…and free those who all their lives were held in slavery by their fear of death.
Hebrews 2:15 (NIV)
Over the weekend, I was informed by a client that one of their team members passed away from Covid. I had just spoken to her a few weeks ago while I was on-site doing some training sessions. In fact, she and I had a very pleasant conversation one morning as we waited for some of her colleagues to arrive for a meeting. The news came as a shock.
The pandemic has been a life-altering event for humanity. We have lived through a historic period of history. Some of the effects may very well reverberate through the rest of our lives or beyond.
For me, one of the fascinating aspects of the pandemic has been to witness fear and its effects on people’s thoughts and behaviors. It is completely natural for people to fear death, yet along my life journey, I’ve come to observe that it’s easy for most people around me to keep thoughts of death successfully at bay. This is especially true living in a developed, affluent society in which life expectancy is long and temporal distractions are virtually endless. Having officiated many funerals along my journey, I came to realize that for many people attending the funeral it might be one of the few times in life they contemplated their own mortality. It’s hard not to when there’s a dead body in the room.
I was struck this morning by the author of the letter to the Hebrews observing that people could be enslaved by their fear of death. I believe it resonated deeply with me simply because I’ve witnessed what that looks like in people during the pandemic.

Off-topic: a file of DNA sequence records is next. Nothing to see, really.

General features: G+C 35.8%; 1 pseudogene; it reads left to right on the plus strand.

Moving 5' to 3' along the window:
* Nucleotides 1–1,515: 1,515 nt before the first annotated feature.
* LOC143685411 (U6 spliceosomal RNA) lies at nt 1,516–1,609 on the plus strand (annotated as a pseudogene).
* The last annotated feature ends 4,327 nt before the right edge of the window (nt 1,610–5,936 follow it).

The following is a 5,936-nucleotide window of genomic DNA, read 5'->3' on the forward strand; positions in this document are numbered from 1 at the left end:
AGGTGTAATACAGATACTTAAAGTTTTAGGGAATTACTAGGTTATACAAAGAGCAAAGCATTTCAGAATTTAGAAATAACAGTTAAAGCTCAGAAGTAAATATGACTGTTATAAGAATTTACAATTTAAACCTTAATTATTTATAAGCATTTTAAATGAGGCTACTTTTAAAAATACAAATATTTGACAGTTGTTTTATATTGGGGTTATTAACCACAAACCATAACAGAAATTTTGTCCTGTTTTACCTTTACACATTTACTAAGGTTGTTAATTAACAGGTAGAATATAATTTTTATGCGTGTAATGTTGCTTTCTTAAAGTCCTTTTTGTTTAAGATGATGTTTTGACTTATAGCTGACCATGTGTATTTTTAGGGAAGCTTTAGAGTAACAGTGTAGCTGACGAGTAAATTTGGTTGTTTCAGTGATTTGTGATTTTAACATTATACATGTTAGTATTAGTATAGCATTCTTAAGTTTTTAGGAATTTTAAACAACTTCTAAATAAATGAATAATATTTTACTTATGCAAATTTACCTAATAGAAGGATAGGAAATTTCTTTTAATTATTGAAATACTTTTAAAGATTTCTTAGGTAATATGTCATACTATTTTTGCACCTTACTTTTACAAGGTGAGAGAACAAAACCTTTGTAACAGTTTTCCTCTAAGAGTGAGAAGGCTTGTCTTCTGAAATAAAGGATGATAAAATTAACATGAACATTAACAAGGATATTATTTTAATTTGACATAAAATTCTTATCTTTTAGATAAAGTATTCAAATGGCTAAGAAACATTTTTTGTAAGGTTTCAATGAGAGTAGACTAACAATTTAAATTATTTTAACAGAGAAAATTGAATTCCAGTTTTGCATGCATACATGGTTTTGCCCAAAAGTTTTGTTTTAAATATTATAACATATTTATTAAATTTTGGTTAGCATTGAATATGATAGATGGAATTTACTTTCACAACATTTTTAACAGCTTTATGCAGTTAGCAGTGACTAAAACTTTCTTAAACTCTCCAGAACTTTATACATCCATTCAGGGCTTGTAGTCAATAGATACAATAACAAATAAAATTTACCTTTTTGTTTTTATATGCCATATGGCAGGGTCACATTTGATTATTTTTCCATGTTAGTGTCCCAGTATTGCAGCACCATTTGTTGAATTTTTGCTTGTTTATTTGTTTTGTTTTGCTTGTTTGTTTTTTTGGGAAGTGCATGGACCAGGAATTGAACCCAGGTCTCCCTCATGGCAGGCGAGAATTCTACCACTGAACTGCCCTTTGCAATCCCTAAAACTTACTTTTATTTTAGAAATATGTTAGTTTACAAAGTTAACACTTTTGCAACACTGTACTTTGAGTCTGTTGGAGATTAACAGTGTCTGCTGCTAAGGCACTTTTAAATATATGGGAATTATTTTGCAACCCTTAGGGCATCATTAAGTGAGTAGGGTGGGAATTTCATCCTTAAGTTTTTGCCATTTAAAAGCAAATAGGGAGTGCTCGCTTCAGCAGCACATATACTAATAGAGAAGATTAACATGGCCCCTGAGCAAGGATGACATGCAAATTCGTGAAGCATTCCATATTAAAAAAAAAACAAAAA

For followers of Jesus, tomorrow is Ash Wednesday and the beginning of an annual 40-day remembrance of Jesus’ journey to death that ends in the celebration of His resurrection. That is the defining moment as a follower of Jesus. Death was not a dead end to be feared, but the path to resurrection and eternal Life.
If I truly believe what I say I believe then my perception of, and attitude toward, death is forever altered. Jesus’ resurrection turns the one thing that I most fear, my own death, into an event filled with hope, promise, and expectation. I am no longer shackled by my fear of death. Without those chains, I have perceived my anxiety level to be far lower than many I have observed around me during the past couple of years. The contrast has been brought acutely into focus.
In the quiet this morning, I am grateful for the increasing signs of the pandemic becoming endemic. I am hopeful for life to return to some semblance of pre-pandemic normality. I’m grateful for clients who know that I not only do business with them, but that I care about them, walk with them, grieve with them, and will pray for them in times of death and grief. I’m grateful that through Jesus’ death and resurrection, I am free from slavery to the fear of death.
If you know anyone who might be encouraged by today’s post, please share.